Nearly 300 elderly veterans marched through London on Thursday as Britain marked the 60th anniversary of the Korean War armistice.

Wearing medals on their blazers and carrying regimental flags, the veterans marched the short distance from the Horse Guards Parade ground to Westminster Abbey, in tribute to all those who fought in the campaign, including more than 1,000 British troops who lost their lives.

A service of thanksgiving was held at the abbey, attended by South Korean ambassador Lim Sung-Nam, veterans minister Mark Francois, senior military representatives and many veterans and their families.

Some 100,000 British troops served on the Korean peninsula during the 1950-1953 conflict, many of them on mandatory national service.

When the armistice was signed on July 27, 1953, more than 1,000 British troops had died and some 1,060 had been taken prisoner by the North Koreans.

"Today is about commemorating an important campaign, which saw more than 1,000 men lose their lives to provide freedom for Korea," Francois said in Westminster Abbey.

"I am very happy to be here with so many veterans to remember what at times was a very bloody conflict."

Lim read out a message from South Korean President Park Geun-Hye.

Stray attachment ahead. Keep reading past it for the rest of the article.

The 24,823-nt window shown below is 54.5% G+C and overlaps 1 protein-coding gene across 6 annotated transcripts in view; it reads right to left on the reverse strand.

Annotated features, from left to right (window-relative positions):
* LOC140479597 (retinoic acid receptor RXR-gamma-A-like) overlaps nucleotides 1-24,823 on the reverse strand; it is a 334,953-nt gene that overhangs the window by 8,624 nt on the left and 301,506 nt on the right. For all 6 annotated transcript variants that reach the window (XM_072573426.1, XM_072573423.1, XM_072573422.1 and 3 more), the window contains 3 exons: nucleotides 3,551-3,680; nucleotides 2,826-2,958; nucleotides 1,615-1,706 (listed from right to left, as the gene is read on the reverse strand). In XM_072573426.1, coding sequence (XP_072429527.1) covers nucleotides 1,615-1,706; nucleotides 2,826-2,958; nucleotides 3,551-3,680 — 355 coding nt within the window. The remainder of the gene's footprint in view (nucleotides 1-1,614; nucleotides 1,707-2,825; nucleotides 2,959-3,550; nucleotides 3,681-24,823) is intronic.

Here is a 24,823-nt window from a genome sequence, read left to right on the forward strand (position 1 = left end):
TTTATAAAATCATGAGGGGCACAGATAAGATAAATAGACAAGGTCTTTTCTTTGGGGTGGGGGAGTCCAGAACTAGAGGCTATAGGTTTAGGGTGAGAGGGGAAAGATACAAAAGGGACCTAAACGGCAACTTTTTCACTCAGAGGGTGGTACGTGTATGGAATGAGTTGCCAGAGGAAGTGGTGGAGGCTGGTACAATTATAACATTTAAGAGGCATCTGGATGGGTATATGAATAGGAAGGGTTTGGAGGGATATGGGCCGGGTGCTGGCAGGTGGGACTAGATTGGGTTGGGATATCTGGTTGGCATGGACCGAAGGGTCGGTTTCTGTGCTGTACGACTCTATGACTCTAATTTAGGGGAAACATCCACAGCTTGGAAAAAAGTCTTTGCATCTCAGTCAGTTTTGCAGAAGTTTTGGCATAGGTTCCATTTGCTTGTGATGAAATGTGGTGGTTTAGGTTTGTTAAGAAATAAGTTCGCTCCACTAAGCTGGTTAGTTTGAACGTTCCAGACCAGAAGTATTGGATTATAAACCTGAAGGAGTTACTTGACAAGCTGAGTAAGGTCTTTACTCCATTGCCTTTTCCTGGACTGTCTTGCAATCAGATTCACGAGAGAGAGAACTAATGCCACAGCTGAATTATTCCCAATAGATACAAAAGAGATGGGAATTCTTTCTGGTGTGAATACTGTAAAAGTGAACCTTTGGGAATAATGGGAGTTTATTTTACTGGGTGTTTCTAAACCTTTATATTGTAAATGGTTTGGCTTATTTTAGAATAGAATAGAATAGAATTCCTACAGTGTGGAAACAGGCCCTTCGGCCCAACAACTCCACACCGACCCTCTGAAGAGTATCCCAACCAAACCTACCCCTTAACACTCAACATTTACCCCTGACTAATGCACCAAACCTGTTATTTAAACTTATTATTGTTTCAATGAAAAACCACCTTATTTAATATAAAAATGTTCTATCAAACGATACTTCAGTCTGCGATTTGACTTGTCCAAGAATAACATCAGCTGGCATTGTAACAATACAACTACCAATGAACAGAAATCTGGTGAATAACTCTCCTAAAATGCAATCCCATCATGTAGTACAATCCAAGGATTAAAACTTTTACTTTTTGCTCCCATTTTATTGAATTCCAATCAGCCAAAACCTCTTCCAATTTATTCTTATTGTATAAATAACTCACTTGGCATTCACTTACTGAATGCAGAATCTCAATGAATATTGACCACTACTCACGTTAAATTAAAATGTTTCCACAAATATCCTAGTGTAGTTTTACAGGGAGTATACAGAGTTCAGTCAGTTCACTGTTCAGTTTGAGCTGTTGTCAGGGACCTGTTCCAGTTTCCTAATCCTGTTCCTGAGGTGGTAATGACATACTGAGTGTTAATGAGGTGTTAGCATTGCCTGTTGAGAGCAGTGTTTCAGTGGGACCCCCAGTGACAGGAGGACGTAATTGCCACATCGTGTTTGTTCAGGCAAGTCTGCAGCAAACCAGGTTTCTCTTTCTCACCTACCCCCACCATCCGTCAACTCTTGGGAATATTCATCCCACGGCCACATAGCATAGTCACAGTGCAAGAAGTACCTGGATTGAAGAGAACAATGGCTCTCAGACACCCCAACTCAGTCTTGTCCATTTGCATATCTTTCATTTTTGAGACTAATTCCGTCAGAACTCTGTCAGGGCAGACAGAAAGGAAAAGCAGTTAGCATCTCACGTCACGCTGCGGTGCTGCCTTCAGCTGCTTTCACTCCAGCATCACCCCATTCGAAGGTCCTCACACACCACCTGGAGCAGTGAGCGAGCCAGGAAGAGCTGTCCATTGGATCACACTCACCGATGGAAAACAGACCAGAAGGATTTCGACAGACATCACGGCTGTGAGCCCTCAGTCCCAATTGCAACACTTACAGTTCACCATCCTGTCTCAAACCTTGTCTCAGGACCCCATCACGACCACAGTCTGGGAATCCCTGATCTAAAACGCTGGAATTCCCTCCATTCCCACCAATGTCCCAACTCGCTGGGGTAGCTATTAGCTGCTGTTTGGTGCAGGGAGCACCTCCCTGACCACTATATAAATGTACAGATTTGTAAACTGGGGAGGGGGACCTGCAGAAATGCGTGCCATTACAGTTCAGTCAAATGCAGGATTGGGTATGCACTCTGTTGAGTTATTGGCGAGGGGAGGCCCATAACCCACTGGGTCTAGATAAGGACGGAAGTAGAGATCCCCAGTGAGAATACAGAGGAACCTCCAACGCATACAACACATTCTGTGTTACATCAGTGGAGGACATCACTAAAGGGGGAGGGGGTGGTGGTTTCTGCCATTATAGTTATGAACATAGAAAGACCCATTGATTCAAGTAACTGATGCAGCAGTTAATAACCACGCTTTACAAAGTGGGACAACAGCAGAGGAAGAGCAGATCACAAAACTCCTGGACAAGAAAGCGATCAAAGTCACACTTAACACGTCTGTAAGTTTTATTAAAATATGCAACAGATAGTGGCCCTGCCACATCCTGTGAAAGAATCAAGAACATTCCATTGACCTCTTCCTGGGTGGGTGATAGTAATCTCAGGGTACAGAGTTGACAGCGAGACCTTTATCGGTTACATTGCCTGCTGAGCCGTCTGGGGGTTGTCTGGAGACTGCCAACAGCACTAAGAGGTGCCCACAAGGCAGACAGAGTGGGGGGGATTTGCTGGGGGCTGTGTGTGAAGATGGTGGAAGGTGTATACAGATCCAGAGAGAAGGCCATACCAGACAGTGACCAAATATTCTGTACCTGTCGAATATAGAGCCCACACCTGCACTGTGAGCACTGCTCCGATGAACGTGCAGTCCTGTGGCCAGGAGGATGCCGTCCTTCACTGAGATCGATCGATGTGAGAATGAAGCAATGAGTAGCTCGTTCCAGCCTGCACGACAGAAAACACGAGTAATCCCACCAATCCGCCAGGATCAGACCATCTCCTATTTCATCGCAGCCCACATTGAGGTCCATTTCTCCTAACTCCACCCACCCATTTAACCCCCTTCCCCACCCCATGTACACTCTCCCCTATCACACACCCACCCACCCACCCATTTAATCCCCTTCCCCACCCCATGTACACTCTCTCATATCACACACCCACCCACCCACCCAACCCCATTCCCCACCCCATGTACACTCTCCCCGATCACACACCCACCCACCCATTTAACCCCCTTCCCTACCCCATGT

"I would like to express my deepest gratitude to the British servicemen for their invaluable sacrifices during the Korean War in defence of freedom and democracy in the Republic of Korea," the president said.

During the three-year war, troops from 16 countries including Australia, Britain, Canada, France and the United States fought for South Korea under a United Nations flag.

The conflict ended with an armistice and not a full peace treaty, leaving the two Koreas technically still in a state of war.

Neil Townsend, who fought at the Battle of the Imjin River, said: "Today is an important opportunity for me to remember what is so often referred to as the 'forgotten war'. It is important we never forget, and I'll be thinking of my close comrades, many who sadly made the ultimate sacrifice."

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